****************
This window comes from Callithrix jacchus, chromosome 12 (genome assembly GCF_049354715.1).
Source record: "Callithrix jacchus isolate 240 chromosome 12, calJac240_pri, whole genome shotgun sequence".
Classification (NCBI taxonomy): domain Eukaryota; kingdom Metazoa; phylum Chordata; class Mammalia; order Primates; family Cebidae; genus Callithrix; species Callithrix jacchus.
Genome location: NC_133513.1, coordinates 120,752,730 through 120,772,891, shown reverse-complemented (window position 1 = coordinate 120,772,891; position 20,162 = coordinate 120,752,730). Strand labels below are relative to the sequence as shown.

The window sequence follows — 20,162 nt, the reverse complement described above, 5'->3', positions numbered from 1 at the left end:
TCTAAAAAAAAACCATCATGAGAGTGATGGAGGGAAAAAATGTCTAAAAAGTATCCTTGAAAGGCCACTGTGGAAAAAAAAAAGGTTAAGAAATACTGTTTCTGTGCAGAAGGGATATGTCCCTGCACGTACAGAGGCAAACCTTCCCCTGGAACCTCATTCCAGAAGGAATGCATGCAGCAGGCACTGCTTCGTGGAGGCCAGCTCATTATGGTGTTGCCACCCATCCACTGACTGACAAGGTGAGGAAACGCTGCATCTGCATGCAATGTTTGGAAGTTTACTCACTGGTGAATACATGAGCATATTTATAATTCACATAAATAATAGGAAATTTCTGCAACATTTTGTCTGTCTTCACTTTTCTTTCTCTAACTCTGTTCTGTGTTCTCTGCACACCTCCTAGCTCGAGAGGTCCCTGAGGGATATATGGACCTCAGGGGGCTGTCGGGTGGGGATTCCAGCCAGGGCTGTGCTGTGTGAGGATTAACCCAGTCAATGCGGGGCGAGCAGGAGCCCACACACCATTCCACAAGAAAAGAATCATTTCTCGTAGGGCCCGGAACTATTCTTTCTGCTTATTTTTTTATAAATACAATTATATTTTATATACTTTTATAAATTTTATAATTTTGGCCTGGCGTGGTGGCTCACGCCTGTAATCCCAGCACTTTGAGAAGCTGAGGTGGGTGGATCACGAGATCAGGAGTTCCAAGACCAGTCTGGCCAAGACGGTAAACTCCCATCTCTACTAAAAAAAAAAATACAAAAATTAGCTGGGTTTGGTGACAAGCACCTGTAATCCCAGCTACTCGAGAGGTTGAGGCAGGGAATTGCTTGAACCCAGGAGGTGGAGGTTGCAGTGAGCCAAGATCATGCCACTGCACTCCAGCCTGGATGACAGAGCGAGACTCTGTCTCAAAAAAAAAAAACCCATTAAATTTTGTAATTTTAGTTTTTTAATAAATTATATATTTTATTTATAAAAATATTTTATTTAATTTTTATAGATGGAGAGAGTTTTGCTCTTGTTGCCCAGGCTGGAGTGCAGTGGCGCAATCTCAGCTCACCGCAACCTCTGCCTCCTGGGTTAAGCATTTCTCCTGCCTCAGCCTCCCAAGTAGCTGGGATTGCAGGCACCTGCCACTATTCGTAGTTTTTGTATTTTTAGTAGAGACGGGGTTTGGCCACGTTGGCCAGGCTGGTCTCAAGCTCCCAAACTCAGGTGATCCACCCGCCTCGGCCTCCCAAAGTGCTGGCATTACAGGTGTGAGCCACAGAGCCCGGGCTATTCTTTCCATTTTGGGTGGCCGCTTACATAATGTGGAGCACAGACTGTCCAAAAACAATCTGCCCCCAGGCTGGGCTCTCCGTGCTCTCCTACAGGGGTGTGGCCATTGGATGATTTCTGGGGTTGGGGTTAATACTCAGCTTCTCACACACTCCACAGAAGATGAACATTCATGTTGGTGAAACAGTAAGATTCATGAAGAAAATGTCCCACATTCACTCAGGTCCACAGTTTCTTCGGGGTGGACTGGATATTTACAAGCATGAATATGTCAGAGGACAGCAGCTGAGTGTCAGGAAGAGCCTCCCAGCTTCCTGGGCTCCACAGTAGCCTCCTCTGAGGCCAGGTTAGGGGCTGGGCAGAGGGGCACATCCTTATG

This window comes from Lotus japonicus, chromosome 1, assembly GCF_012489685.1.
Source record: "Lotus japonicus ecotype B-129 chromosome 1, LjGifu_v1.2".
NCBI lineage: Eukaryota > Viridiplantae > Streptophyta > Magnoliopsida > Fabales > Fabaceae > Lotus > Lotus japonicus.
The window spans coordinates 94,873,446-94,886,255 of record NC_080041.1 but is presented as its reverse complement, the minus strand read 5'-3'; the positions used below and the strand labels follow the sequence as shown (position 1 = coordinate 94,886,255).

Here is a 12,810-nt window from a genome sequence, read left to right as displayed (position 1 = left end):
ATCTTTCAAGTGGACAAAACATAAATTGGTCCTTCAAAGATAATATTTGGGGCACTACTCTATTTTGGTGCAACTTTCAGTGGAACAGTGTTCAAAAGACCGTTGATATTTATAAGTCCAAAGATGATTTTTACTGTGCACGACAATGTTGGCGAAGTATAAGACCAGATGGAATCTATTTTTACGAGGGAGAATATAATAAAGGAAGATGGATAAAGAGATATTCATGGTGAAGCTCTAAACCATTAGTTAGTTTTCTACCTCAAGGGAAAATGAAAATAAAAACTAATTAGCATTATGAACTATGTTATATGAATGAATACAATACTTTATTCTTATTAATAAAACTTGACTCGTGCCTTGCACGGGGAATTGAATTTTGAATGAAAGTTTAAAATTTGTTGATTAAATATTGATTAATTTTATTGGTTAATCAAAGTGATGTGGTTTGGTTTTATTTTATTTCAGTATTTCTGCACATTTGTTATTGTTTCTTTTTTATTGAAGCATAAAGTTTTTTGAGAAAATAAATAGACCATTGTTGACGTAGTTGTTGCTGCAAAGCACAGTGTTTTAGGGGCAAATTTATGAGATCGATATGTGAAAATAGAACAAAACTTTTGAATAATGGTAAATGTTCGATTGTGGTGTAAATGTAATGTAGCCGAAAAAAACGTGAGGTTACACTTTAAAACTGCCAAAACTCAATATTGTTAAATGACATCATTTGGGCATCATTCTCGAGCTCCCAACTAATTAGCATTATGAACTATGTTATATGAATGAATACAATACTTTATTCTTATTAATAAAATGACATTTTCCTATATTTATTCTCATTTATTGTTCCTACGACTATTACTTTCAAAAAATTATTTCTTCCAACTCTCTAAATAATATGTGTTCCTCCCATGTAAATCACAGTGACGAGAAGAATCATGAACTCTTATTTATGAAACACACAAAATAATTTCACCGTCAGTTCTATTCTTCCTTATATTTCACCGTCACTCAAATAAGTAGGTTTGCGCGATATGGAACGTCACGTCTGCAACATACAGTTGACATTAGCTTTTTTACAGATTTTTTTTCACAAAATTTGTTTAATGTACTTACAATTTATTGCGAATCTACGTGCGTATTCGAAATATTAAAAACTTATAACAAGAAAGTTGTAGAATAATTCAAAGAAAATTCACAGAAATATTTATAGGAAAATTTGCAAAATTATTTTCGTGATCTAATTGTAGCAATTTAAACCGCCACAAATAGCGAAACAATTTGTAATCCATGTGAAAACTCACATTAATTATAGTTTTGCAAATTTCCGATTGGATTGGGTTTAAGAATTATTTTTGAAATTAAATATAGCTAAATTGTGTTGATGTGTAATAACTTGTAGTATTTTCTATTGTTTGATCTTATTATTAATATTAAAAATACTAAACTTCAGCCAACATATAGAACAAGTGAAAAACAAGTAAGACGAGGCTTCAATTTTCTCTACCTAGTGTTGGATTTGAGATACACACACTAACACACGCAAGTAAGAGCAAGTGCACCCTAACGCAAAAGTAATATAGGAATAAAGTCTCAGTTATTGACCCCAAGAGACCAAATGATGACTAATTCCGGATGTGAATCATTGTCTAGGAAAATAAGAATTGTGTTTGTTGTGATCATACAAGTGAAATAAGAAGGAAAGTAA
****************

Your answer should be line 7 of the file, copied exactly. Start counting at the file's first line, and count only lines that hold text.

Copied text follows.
This window comes from Lotus japonicus, chromosome 1, assembly GCF_012489685.1.